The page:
A service dog is not required to wear something identifying it as such. However, most service dogs wear a vest/cape or harness identifying it as a service dog or dog guide. Service dogs may be of any size. A vest or another identifying clothing is not required.
One may ask if the handler has a disability, but may NOT ask what that disability is.
Service Animal Behavior(standards as set forth by ADI)
Under the ADA, a service dog may be removed from a public place for disruptive behavior.
A service dog must be under the control of the handler at all times.
A service dog must be on a leash at all times (some allowances are made under certain circumstances)
A service dog must not show aggression towards people or other animals.
A service dog doesn't bark, growl or whine. (However, a service dog may be trained to bark in the case of an emergency affecting the handler)
A service dog does not solicit attention, food or other items from the general public, nor annoy any member of the general public.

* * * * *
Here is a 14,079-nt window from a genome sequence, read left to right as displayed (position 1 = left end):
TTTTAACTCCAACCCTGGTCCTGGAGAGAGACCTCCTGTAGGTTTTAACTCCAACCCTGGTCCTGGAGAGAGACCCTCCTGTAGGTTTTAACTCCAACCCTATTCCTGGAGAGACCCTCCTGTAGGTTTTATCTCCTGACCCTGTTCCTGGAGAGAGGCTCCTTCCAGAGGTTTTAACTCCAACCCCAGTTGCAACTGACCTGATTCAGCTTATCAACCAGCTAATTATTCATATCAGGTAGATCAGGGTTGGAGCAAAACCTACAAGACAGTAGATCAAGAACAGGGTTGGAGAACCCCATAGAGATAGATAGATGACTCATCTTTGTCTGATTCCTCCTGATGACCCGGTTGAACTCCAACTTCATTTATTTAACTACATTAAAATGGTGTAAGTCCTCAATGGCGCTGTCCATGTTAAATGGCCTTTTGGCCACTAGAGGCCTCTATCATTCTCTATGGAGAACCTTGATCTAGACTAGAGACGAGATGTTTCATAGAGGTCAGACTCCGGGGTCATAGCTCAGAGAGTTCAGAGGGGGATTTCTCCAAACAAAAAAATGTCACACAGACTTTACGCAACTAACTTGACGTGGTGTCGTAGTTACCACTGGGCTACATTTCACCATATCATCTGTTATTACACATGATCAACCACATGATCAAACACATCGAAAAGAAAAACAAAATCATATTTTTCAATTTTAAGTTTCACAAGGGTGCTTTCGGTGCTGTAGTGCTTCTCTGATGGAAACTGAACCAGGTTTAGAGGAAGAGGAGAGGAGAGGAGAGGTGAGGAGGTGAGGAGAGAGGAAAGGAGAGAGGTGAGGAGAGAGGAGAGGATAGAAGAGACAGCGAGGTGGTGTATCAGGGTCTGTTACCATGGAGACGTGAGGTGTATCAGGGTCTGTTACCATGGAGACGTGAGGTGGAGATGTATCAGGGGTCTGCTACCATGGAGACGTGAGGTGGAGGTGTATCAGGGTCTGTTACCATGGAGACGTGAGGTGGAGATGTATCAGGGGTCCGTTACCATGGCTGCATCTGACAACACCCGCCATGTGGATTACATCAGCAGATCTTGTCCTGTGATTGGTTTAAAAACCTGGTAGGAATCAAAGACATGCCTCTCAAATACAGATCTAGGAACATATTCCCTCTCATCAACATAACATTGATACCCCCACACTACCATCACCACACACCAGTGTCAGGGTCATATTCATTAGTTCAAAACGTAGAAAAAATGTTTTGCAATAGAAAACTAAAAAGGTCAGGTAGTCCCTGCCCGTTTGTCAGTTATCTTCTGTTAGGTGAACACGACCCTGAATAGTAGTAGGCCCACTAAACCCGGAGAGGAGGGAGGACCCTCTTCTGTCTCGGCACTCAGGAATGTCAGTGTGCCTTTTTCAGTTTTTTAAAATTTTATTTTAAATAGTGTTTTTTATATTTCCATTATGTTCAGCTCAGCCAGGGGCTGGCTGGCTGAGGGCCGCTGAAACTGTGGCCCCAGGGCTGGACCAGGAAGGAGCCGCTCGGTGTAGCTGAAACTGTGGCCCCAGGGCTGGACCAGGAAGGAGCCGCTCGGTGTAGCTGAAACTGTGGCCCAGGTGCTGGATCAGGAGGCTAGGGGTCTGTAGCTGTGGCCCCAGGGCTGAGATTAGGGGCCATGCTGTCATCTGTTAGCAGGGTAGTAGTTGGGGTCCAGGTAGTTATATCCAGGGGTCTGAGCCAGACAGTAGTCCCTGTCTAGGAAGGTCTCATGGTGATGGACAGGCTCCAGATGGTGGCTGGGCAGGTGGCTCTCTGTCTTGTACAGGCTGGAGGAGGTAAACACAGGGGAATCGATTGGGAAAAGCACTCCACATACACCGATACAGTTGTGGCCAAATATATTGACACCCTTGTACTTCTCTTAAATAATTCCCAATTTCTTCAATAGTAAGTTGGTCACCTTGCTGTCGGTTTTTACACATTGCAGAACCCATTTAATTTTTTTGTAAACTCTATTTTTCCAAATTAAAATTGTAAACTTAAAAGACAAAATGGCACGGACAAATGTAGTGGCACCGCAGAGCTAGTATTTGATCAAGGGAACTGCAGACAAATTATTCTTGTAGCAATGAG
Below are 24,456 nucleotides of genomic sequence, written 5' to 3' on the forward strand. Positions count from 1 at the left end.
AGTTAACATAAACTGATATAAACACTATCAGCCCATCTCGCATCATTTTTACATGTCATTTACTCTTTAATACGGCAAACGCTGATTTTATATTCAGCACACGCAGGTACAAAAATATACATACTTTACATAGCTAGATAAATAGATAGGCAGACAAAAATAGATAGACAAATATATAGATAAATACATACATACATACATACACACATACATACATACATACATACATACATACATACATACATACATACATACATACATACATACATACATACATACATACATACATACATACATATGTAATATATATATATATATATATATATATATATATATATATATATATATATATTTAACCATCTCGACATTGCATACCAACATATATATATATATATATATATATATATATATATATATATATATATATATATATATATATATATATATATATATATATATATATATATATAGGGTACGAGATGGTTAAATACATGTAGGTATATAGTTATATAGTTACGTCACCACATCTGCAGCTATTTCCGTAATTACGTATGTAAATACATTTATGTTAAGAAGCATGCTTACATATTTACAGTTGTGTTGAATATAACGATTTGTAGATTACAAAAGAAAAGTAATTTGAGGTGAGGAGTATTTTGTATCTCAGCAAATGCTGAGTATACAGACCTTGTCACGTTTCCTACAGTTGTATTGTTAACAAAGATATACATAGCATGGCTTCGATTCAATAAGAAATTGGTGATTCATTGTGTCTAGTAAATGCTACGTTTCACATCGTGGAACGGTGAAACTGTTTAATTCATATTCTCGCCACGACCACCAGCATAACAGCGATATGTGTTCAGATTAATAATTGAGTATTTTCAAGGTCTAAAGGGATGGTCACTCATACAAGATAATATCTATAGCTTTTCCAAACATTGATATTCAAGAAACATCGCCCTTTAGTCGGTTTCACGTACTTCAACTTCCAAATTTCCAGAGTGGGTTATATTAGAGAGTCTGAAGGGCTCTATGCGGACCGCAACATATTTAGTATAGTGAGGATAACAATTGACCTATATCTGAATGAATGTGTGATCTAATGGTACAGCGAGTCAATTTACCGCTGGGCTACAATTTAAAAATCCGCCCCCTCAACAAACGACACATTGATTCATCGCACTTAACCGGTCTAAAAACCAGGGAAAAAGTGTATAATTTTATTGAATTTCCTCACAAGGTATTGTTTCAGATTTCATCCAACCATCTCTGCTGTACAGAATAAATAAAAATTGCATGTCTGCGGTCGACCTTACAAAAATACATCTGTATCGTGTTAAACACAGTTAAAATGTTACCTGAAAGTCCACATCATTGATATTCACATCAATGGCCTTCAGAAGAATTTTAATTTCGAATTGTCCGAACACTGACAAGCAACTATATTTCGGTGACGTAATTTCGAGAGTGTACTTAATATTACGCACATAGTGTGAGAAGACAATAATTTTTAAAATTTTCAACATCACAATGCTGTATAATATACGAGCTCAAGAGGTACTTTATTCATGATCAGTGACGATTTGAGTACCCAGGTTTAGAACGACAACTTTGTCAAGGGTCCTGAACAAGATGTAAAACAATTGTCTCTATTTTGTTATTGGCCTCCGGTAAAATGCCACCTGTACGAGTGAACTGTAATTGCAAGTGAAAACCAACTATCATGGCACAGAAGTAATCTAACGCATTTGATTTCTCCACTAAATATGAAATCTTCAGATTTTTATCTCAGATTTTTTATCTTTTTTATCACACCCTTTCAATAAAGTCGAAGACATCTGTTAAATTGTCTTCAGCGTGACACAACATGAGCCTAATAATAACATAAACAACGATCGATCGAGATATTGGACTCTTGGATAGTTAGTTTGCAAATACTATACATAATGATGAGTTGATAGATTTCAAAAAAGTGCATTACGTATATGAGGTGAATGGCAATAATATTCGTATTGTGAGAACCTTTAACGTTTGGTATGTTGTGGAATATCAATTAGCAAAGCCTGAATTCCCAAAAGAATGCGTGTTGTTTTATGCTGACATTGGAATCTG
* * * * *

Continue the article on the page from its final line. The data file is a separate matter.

A service dog's work does not disrupt the normal course of business.
The dog is clean, well-groomed, does not have an offensive odor and does not urinate or defecate in inappropriate locations.
Service Dog Etiquette:
Because these are friendly dogs, they enjoy attention, however, such distraction may interrupt the dog's work and could cause injury to the dog's handler. Keep this in mind when tempted to pet or speak to a service dog.
DON'T pet, talk to, make eye contact or distract the dog in any way.
DO allow the dog to work without distraction.